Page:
The investigation of the optimal threshold of generalised RQD was performed based on the joint data gathered on the dam rock mass in the Zipingpu hydropower station (Figure 10), Sichuan, China. The analysis of the joint data identifies three joint sets, and their probabilistic distribution parameters are presented in Table 9. Based on Table 9, a three-dimensional joint network model of the dam rock mass was constructed, as shown in Figure 11. Using the procedure for determining the RQDt values described in Section 4.3, the generalised RQD values with different thresholds and directions were measured (Figure 12), and their means were calculated (Table 10). Table 10 shows that the traditional RQD value is 96.95%, which is in Class I (“good” category). The blocks inside the three-dimensional joint network model and their volumes were identified, and the MBi value of this model was determined to be 17%, which belongs to Class II (“relatively integrated” category).

Figure 10: Zipingpu hydropower station in Sichuan, China.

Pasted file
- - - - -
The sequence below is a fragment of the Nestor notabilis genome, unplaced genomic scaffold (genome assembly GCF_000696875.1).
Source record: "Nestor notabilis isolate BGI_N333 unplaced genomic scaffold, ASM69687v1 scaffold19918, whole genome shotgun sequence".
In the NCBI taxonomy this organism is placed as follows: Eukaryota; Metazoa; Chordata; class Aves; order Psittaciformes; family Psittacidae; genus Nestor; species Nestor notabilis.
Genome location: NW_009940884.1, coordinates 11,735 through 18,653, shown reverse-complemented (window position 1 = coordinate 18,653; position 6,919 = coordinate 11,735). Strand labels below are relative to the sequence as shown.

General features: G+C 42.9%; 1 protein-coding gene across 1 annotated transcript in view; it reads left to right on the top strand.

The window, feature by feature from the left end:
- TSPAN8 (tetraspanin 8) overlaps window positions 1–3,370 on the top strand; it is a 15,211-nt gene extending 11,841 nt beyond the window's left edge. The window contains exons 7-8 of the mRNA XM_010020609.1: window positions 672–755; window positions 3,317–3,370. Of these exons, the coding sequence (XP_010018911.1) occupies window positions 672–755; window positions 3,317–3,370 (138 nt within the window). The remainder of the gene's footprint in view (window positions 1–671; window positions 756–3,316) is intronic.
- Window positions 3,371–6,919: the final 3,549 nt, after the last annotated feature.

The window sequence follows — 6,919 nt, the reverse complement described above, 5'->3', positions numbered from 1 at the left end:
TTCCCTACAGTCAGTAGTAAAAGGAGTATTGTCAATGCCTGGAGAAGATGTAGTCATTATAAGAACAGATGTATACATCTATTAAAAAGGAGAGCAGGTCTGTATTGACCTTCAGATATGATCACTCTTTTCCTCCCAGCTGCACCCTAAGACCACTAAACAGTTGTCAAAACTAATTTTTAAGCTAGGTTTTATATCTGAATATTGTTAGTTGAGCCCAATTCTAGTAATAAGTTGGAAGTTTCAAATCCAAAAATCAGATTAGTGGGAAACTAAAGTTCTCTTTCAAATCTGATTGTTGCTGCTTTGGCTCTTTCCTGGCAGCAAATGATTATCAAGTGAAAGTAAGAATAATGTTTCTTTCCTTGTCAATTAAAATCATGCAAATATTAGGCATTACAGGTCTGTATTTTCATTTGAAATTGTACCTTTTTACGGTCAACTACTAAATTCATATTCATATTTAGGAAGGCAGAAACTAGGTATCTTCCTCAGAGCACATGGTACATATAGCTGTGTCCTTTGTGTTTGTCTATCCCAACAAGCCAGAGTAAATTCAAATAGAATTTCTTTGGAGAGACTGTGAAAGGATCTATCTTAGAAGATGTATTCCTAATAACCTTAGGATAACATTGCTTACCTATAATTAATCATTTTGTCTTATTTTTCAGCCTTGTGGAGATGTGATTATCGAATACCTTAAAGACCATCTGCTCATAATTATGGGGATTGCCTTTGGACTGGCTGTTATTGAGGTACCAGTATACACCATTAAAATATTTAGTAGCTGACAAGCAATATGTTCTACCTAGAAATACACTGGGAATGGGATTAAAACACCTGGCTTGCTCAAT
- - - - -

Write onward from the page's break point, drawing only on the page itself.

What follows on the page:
Table 9: Joint data of the dam rock mass.
Figure 11: Three-dimensional joint network model of the dam rock mass.
Figure 12: Generalised RQD values (in different directions) with various thresholds of the dam rock mass.
Table 10: Average generalised RQD values with different thresholds of the dam rock mass.

As shown in Figure 11, the traditional RQD values (in different directions) are almost in proximity to 100%, which cannot highlight the anisotropy of the rock mass structure; however, the increase in threshold resulted in an improvement; that is, in the polar coordinate (Figure 12), the contours that indicate the RQDt values with the same threshold but different directions are elliptical or bow-tie-shaped if the threshold is equal to or greater than 200 mm.

Additionally, Table 10 presents the average RQDt values with different thresholds; clearly, the traditional RQD value is slightly unreasonable and cannot correspond to the MBi value. Based on the method described in Section 5, the reasonable t value was determined to be 200 mm; therefore, an optimal threshold of 200 mm was obtained directly. Therefore, as shown in Table 10, the corresponding generalised RQD value is 75.45%, which is in Class II (“good” category) and consistent with the measured MBi value.

8. Conclusions